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Film review: 'It Comes at Night' 

In his debut film, "Krisha," writer-director Trey Edward Shults took a drama about a fraught Thanksgiving family reunion and ratcheted up the intensity until it entered the realm of psychological horror. Now in his sophomore outing, the young filmmaker goes for full-on terror with the nightmarish, post-apocalyptic thriller "It Comes at Night." As you might expect, his unique skillset makes for a fairly seamless transition.

Set in a near-future where a highly contagious disease appears to have wiped out most of the population, the film centers on Paul (Joel Edgerton), his wife, Sarah (Carmen Ejogo), and their teenage son, Travis (Kelvin Harrison Jr.), who've managed to survive on their own -- along with their dog, Stanley -- in their boarded-up house in the middle of the woods.

Travis is still processing the recent loss of his grandfather, who -- in the unsettling sequence that opens the film -- we witness Paul shoot in the head, then set the body aflame after the elderly man shows signs of infection. Shults doesn't waste a single moment on exposition about exactly how or why the sickness spread, and it's through Travis's somewhat traumatized eyes that the story plays out.

After that incident, the three live in peaceful seclusion for a time, until one night they're visited by Will (Christopher Abbott), who breaks in, thinking their home is abandoned. After subduing the intruder, Paul finds out that Will's hunting for supplies to take back to his wife, Kim (Riley Keough), and young son (Griffin Robert Faulkner), who are waiting for him back in the empty house they're currently occupying.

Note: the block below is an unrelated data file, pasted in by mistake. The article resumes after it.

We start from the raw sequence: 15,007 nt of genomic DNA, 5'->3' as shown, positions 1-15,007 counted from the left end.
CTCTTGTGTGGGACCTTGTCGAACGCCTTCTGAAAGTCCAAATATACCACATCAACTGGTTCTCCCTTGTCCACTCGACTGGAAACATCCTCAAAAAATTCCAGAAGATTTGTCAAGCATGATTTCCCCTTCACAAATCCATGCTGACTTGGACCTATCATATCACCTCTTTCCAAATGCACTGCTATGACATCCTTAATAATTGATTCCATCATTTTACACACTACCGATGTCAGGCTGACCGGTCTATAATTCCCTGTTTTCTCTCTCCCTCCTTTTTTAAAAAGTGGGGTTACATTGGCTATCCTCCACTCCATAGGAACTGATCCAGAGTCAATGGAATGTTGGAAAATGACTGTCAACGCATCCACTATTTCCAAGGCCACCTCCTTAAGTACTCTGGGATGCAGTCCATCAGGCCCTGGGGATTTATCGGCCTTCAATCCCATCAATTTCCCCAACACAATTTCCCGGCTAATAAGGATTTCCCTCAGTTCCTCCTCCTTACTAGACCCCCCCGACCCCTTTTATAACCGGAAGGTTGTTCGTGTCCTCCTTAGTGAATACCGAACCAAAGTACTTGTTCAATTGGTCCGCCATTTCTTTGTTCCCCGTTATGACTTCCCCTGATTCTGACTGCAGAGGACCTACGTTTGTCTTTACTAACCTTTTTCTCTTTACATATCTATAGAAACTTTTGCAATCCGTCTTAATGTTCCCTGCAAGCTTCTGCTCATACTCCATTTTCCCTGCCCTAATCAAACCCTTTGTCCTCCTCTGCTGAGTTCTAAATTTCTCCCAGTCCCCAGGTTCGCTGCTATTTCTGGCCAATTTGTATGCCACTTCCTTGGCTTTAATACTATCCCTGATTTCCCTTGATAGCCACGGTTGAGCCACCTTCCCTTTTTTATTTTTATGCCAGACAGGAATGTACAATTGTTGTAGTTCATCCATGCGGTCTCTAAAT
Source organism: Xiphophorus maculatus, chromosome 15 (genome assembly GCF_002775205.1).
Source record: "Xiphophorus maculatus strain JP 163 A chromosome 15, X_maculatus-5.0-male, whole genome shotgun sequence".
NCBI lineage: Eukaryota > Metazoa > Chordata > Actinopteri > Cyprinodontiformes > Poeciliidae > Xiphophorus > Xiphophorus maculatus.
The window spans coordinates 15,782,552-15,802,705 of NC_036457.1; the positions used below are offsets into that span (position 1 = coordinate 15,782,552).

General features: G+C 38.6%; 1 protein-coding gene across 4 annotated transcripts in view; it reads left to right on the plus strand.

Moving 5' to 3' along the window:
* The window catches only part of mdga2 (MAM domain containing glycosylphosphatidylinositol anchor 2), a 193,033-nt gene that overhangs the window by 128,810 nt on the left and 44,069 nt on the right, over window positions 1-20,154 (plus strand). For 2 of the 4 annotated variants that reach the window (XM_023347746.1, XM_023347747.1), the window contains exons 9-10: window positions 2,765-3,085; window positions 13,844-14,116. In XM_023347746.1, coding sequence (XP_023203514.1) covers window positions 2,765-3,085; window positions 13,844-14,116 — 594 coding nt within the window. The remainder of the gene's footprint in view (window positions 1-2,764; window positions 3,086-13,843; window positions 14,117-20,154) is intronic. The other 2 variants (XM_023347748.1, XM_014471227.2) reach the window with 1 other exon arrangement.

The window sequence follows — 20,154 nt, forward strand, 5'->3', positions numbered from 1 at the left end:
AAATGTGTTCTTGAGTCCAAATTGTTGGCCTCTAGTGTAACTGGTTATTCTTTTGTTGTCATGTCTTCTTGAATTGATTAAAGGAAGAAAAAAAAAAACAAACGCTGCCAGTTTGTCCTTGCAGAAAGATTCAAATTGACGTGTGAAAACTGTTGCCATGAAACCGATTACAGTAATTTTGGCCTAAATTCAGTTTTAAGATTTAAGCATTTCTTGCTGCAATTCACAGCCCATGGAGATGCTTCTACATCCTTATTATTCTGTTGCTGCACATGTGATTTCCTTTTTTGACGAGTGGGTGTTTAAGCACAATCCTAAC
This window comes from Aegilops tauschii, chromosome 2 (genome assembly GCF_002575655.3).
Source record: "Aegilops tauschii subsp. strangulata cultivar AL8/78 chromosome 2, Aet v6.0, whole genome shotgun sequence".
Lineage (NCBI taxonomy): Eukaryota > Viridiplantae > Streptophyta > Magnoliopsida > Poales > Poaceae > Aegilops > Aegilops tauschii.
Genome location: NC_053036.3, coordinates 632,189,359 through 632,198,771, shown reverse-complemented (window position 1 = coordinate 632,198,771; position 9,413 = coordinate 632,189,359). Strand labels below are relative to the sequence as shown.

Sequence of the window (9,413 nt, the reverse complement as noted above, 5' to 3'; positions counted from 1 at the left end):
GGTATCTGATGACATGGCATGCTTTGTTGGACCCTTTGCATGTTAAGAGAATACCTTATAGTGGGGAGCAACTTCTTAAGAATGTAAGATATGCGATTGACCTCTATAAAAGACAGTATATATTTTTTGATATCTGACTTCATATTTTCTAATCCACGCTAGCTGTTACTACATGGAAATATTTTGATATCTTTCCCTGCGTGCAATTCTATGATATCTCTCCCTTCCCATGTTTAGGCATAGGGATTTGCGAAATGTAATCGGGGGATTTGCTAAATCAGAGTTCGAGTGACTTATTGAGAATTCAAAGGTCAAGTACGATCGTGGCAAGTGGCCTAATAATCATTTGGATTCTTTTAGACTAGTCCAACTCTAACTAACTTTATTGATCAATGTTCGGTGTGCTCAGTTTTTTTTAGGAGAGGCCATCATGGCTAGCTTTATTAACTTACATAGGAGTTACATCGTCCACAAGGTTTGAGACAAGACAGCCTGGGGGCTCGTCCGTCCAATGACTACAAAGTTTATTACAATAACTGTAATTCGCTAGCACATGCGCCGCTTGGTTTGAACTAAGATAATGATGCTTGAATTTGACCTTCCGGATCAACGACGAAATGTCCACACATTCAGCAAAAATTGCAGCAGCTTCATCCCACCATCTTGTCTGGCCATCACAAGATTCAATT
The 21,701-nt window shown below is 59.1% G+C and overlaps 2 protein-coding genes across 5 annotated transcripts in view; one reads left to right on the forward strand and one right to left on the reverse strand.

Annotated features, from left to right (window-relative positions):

Paul agrees to accompany Will back to his wife and child and eventually invites them to join his family in their home. After a quick orientation in which the newbies are familiarized with the strict rules of the house -- including only going out in pairs and never venturing outside after dark -- the two families share supplies and coexist happily together.

But as Travis is warned early on by his father, the only thing that he can trust is family, and soon grief, escalating paranoia, and ever-shifting power dynamics begin to cast doubts over the other family's motivations and what they might be hiding.

Kris Fenske's menacing sound design keeps us on edge, while the stunning cinematography from Drew Daniels calls to mind the original "Blair Witch Project" in its ability to make night feel like honest-to-God, pitch-black, terrifying night. With Daniels' expert work, Shults demonstrates a remarkable ability to prey on our fears about what danger lies just beyond our sight.

Sure, there are some easily-anticipated plot points, but really, there are only so many ways for survivalist thrillers of this type to play out. The film more than makes up for any familiarity with an expertly-crafted sense of dread and perfectly-pitched performances. Through it all, Shults keeps things grounded in real human emotion: facing the death of a loved one or the moment when one realizes your parents might not know everything after all. As in "Krisha," Shults is fascinated by the limits of family bonds, probing situations where our familial connections can either provide the strength to soldier on or bring the entire world crashing down around us.

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